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NASA chief gets latest look at new moon rocket

NASA administrator Jim Bridenstine and the media got an up-close look Monday at a huge, newly completed rocket for the program aimed at putting a man and woman on the moon as early as 2024.

Bridenstine was in New Orleans to see the first of the “core stage" rockets for NASA's Space Launch System at the Michoud Assembly Center, where it was built for NASA's Artemis program.

The rocket, 212 feet (65 meters) tall and more than 27 feet (8 meters) in diameter, is to be loaded on a barge by year's end for transport to the Stennis Space Center in neighboring coastal Mississippi.

A group of social media influencers, who were invited with news media, take photos of the Artemis 1 rocket's core stage and engines, at the NASA Michoud Assembly Center in New Orleans, Monday, Dec. 9, 2019. (AP PhotoGerald Herbert)

There, Bridenstine said, it will undergo tests before being transported to Cape Canaveral, Florida. According to NASA, the first non-reusable rocket is to be launched for a test flight carrying a spacecraft without a crew, a mission known as Artemis I. A second would later send a crewed spacecraft into space. The third mission, Artemis III, would put a man and woman on the south pole of the moon, with an eye toward a continued presence that would lead eventually to a trip to Mars.

“We are making significant progress towards achieving that Artemis III mission and getting our first woman and next man to the south pole of the moon in 2024," Bridenstine said.

Among others attending the NASA event was Jasmin Moghbeli, who is set to graduate from the astronaut training program next year.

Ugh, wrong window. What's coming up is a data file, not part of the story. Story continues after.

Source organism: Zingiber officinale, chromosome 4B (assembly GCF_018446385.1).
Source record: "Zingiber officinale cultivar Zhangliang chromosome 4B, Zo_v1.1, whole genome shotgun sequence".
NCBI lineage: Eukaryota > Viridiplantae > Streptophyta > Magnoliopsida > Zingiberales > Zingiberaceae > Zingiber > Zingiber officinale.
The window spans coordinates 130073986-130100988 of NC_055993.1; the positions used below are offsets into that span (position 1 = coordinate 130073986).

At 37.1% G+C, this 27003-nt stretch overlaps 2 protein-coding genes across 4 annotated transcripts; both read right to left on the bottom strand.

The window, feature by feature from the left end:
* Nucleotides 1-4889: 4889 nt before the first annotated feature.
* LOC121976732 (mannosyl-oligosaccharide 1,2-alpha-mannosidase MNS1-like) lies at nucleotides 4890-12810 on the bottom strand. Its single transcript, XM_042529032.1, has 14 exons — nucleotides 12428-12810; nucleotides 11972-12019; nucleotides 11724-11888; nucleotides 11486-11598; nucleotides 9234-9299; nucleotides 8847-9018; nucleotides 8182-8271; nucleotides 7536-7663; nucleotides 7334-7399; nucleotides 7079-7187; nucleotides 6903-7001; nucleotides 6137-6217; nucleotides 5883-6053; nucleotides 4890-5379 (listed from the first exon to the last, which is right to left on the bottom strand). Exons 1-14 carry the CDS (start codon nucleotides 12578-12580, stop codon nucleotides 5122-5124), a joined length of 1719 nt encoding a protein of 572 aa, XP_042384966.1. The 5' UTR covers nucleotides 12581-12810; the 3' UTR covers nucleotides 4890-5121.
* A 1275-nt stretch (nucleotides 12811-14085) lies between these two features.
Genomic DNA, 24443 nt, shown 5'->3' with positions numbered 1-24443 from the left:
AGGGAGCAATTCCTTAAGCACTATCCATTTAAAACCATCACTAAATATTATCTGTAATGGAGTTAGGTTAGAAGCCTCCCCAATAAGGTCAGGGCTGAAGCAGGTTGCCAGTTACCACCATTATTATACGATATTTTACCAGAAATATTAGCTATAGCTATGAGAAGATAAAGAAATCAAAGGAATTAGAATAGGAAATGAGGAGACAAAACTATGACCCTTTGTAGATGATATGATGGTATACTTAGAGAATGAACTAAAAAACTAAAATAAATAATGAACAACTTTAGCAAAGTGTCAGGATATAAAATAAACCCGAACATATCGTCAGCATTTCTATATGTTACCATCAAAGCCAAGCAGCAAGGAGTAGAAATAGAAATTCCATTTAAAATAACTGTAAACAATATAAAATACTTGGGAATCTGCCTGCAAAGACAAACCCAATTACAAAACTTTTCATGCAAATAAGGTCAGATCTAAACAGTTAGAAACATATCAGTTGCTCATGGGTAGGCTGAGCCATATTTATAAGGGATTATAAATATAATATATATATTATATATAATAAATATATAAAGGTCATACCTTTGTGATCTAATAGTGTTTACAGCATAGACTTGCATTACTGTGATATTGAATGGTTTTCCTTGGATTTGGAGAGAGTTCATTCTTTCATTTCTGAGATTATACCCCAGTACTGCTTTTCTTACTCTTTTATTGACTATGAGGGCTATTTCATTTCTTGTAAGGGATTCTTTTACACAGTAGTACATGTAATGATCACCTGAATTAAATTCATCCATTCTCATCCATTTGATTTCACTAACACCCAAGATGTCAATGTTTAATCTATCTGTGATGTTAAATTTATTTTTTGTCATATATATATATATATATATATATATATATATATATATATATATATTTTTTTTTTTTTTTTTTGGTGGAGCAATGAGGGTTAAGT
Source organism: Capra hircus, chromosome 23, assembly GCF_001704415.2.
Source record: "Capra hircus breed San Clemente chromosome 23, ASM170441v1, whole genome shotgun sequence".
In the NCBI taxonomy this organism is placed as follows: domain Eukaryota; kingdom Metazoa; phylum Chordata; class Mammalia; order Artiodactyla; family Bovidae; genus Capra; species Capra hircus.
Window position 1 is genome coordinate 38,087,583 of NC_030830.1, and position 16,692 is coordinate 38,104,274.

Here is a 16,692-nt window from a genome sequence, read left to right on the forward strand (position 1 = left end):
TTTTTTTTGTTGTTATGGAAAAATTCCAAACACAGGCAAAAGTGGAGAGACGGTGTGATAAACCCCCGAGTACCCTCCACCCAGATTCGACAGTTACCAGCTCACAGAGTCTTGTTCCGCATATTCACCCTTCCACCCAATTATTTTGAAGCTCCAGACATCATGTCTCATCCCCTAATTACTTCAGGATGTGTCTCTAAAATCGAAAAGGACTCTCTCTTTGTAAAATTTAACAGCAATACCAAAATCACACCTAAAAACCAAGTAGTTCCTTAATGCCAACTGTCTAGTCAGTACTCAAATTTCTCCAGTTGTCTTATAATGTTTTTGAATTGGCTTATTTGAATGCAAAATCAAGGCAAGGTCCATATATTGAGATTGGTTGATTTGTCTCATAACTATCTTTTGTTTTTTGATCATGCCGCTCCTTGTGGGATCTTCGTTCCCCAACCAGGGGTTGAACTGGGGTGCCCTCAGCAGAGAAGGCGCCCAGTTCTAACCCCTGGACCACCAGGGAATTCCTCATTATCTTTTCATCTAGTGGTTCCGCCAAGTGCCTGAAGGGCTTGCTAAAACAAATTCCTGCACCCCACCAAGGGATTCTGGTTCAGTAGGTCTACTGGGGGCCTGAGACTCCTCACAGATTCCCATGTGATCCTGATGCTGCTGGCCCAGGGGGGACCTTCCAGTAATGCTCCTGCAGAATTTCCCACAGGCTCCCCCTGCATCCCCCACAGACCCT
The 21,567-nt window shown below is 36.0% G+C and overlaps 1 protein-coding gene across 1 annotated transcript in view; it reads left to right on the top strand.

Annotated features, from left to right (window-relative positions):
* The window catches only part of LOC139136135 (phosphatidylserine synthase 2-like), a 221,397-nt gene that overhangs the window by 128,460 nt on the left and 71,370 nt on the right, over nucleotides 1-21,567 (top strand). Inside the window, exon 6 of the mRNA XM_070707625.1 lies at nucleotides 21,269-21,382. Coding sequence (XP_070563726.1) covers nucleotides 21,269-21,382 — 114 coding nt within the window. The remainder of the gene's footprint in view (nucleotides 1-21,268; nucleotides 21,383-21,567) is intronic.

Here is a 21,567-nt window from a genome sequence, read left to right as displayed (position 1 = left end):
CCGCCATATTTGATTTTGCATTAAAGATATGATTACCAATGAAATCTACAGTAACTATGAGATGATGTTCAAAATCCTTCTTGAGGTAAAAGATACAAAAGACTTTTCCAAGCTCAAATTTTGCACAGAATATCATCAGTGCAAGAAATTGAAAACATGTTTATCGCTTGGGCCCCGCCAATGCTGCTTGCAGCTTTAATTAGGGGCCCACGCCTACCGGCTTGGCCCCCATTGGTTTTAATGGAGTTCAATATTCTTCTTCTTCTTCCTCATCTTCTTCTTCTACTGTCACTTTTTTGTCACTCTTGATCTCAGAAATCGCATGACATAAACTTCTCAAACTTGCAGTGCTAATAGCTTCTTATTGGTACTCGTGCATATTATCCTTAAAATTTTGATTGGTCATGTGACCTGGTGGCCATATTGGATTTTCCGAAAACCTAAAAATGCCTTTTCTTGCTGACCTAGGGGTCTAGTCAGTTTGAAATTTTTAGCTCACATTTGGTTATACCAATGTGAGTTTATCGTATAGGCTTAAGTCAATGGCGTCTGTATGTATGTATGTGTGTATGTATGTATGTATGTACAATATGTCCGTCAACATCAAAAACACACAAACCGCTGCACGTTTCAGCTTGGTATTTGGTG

NASA administrator Jim Bridenstine speaks to a group of invited news media and social media influencers in front of NASA's Space Launch System (SLS) core stage and engines that will be used in the Artemis1 mission, at the NASA Michoud Assembly Center in New Orleans, Monday, Dec. 9, 2019. (AP PhotoGerald Herbert)

“Just seeing us go back to the moon and doing that in a sustainable way and using that as a stepping bed to move on further than we've ever been before, going to Mars, is super exciting,” Moghbeli said. “And the fact that I'm in the astronaut office now and, you know, to think of the next people to go on the moon, I will know them. And it will be such an incredible thing for girls around the country and around the world to see a woman on the moon for the first time.”

NASA astronaut Matt Dominick walks past NASA's Space Launch System (SLS) core stage and four attached rocket engines that will be used for the Artemis 1 mission, at the NASA Michoud Assembly Center in New Orleans, Monday, Dec. 9, 2019. (AP PhotoGerald Herbert)

Media and social influencers tour the barge Pegasus that will transport the core stage and engines of NASA's Space Launch System (SLS) that will be used in the Artemis 1 mission, at the NASA Michoud Assembly Center in New Orleans, Monday, Dec. 9, 2019. (AP PhotoGerald Herbert)

Employees watch speakers as they stand on the scaffolding in front of the four rocket engines that have been attached to the core stage of the Artemis 1 rocket at the NASA Michoud Assembly Center in New Orleans, Monday, Dec. 9, 2019. (AP PhotoGerald Herbert)

Employees walk past the core stage and four attached rocket engines (underneath scaffolding) part of NASA's Space Launch System (SLS), that will be used for the Artemis 1 mission, at the NASA Michoud Assembly Center in New Orleans, Monday, Dec. 9, 2019. (AP PhotoGerald Herbert)